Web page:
• A daily summary of global reports on security issues.
Tokyo's alert followed a similar one from the United States on Sunday, which drew support from the United Kingdom and France. The UK raised its terror warning to "high" for its nationals in France and Germany after the US announcement. But Germany has said it sees no danger of imminent terror attacks, and German intelligence is skeptical of the warnings, reports Agence-France Presse today.
Japan's alert, issued by its Foreign Ministry, "made no mention of a specific country, but advised its citizens to be cautious when using public transport and visiting popular tourist sites," according to The Guardian. "An official at the ministry said that the highly unusual warning was not prompted by any specific intelligence but by the previous British and American alerts."
A Japanese official also told the Associated Press it was very unusual for Tokyo to issue such an alert, a sign of how seriously the threat is being taken by governments the world over.
Neither Japanese nationals nor Japan itself have have been major targets of Al Qaeda terrorism. The attack in August on a Japanese oil tanker was said to be the first Al Qaeda attack on a Japanese target – and though an Al Qaeda-linked group claimed responsibility, the veracity of that claim is still in question. In 2004, a French citizen with alleged Al Qaeda connections was arrested by Japanese police, according to a report at that time from the Associated Press, although French authorities said claims were "exaggerated" that the suspect was trying to start an Al Qaeda cell in Japan.
In 2008, Al Qaeda's number two, Ayman al-Zawahri, implied in taped responses to questions from Japan's Kyodo News service that Japan was an Al Qaeda target because of its alliance with the US and its assistance to the invasion of Iraq. Japan had sent a 600-member non-combat contingent to Iraq to help the country's reconstruction, and also helped fly equipment between Kuwait and Iraq.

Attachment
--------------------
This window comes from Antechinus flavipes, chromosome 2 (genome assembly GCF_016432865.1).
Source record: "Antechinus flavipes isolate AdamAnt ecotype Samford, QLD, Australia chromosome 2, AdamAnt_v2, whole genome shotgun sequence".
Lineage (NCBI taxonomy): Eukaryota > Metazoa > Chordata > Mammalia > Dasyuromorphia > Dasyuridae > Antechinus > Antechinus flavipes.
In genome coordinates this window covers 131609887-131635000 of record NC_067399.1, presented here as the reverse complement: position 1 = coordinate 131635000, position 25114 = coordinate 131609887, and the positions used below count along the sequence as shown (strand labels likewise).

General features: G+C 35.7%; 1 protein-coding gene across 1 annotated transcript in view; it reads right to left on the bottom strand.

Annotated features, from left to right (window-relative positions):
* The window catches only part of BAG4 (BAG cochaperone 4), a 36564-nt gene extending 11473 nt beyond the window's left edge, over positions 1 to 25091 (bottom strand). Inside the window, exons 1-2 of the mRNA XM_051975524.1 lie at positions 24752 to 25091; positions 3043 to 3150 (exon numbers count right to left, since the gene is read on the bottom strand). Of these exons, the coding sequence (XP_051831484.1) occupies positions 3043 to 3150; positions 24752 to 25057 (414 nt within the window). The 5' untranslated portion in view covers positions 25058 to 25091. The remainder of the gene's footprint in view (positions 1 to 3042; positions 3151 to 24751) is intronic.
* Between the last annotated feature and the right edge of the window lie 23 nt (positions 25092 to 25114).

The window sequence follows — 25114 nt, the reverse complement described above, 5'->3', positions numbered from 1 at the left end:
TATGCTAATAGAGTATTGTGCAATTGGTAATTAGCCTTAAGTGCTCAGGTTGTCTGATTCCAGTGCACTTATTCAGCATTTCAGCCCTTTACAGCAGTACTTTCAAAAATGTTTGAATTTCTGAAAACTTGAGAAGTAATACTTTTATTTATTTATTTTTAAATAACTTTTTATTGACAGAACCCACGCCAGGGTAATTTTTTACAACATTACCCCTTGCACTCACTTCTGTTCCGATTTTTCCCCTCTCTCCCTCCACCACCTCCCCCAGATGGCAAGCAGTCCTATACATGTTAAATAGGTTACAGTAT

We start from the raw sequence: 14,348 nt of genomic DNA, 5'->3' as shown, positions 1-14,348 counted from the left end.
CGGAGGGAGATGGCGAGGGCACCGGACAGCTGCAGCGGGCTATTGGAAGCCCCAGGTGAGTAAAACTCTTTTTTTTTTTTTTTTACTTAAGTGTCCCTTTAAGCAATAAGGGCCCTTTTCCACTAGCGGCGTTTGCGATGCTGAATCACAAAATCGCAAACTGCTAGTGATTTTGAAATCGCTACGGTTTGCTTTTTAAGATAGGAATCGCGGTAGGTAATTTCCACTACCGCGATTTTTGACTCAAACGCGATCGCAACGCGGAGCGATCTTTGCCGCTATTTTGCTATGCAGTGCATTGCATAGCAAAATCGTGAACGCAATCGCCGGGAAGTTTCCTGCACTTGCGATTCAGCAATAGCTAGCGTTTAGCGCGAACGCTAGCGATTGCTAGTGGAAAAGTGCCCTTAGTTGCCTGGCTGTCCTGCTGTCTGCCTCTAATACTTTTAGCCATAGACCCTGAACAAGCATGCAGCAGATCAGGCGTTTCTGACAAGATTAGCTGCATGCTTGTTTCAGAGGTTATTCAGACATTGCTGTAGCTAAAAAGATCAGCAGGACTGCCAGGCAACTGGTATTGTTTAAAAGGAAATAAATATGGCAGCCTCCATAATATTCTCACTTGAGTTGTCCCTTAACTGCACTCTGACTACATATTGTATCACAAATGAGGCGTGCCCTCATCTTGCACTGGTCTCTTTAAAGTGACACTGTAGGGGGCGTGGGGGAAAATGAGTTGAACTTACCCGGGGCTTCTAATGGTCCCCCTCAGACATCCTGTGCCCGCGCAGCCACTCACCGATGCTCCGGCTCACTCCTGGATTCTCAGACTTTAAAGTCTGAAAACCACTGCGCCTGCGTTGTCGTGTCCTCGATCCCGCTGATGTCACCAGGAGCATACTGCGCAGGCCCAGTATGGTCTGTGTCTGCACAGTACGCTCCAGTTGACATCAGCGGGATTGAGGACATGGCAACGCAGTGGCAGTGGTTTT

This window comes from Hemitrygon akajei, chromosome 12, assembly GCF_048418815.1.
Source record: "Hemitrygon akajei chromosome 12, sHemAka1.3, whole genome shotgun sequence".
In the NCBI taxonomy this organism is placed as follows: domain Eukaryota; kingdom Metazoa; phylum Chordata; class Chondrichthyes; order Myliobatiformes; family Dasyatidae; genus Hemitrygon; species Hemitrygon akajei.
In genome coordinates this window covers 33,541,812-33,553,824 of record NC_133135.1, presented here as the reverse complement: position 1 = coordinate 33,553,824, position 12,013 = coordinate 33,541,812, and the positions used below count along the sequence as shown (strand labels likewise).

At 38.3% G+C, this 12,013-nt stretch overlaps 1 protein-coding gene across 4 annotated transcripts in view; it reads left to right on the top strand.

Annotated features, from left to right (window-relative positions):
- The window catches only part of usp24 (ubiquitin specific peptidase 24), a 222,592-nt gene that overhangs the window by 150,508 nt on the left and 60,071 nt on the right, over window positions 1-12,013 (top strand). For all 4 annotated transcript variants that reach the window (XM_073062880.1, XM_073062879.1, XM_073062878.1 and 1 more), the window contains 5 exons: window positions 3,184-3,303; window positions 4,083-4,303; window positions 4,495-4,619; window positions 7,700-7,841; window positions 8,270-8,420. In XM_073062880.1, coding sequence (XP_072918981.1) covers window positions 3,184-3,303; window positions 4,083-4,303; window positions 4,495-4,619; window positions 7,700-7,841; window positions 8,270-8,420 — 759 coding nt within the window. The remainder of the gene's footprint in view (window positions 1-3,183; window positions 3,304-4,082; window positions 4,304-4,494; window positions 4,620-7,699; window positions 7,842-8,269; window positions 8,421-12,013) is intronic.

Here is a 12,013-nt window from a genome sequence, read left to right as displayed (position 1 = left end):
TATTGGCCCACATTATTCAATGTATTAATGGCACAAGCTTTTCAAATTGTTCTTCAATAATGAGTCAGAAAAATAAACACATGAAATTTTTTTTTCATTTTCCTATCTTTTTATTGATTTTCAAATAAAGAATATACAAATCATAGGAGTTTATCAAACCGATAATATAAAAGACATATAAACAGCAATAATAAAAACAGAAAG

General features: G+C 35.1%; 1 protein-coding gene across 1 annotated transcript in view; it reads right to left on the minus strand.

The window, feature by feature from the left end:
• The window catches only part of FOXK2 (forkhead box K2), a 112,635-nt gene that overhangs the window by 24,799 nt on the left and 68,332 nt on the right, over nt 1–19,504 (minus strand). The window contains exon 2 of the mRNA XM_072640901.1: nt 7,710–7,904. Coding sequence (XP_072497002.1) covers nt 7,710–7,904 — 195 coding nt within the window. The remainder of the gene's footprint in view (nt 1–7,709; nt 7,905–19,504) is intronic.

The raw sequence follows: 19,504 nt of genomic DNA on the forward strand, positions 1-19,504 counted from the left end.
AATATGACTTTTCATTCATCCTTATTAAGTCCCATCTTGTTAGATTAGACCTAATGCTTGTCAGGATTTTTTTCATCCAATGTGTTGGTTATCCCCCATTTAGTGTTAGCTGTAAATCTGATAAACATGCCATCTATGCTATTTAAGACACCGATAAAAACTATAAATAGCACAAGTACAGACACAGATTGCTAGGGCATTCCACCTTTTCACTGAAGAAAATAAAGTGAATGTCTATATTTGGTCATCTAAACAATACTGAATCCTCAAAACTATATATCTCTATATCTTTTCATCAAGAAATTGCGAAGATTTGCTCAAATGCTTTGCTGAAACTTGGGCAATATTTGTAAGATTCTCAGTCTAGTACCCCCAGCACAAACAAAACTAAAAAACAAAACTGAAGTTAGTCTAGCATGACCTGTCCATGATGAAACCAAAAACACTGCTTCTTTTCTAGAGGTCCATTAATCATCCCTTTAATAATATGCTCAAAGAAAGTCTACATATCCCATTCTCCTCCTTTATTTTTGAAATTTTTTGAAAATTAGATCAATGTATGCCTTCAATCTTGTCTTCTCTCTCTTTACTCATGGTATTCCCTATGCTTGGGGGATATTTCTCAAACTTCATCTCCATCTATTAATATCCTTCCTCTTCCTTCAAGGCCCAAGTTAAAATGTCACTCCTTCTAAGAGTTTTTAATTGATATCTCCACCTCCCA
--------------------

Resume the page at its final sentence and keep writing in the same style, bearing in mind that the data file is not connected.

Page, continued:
"Why did the Japanese start the aggression on us within the alliance of the Americans?" Zawahri said, according to Kyodo News. "Our Islamic faith incites us to resist the despots and tyrants, even if they were the most powerful force on Earth so will Japan learn a lesson from this?"
The US alert, published Sunday, warns US citizens to the "potential for terrorist attacks in Europe" targeting "official and private interests" including "public transportation systems and other tourist infrastructure."
"US citizens should take every precaution to be aware of their surroundings and to adopt appropriate safety measures to protect themselves when traveling," according to the State Department alert, which is less severe than an official "travel warning."
“Usually they’re at least country-specific,” Dr. Hoffman said. “This one is an entire continent. I’m not sure what it says, beyond the fact that the world’s a dangerous place, and we already knew that.”
But the Times also quoted an anonymous US counterterrorism official saying the threat of attacks on Europe was credible, but that not enough details were known yet about the plot to issue more specific advisories.
The German intelligence community is skeptical of warnings about imminent attacks on Europe. German daily Der Spiegel reports today that one main source of the intelligence that has worried US officials is Ahmad Sidiqi, a German jihadist currently in US custody in Afghanistan and being questioned by "special units of the CIA and the American military."
His statements apparently alarmed Sidiqi's American interrogators. Still, it remains unclear whether the reports can be considered reliable or whether Sidiqi's claims are the typical Al Qaeda brew, consisting of one-third truth, one-third lies and one-third omission. Although the CIA is taking Sidiqi seriously, German authorities are more reserved in their analysis.
A German diplomat met with Sidiqi on Sunday, and German intelligence officials are preparing to travel to Afghanistan to question Sidiqi themselves, Der Spiegel reports.
In France, the daily Le Monde reports today that the French public deemed labor strikes a more pressing problem than terrorism, according to a France Info-20 Minutes poll. But 79 percent of the French public did say terrorism was a "serious" or "very serious" threat, the poll found.
Meanwhile, American tourists interviewed by the Associated Press in Paris on Monday said the alert had not disrupted their travel plans. And NBA teams in Europe for pre-season exhibition games will continue their tours as scheduled, the Associated Press also reported.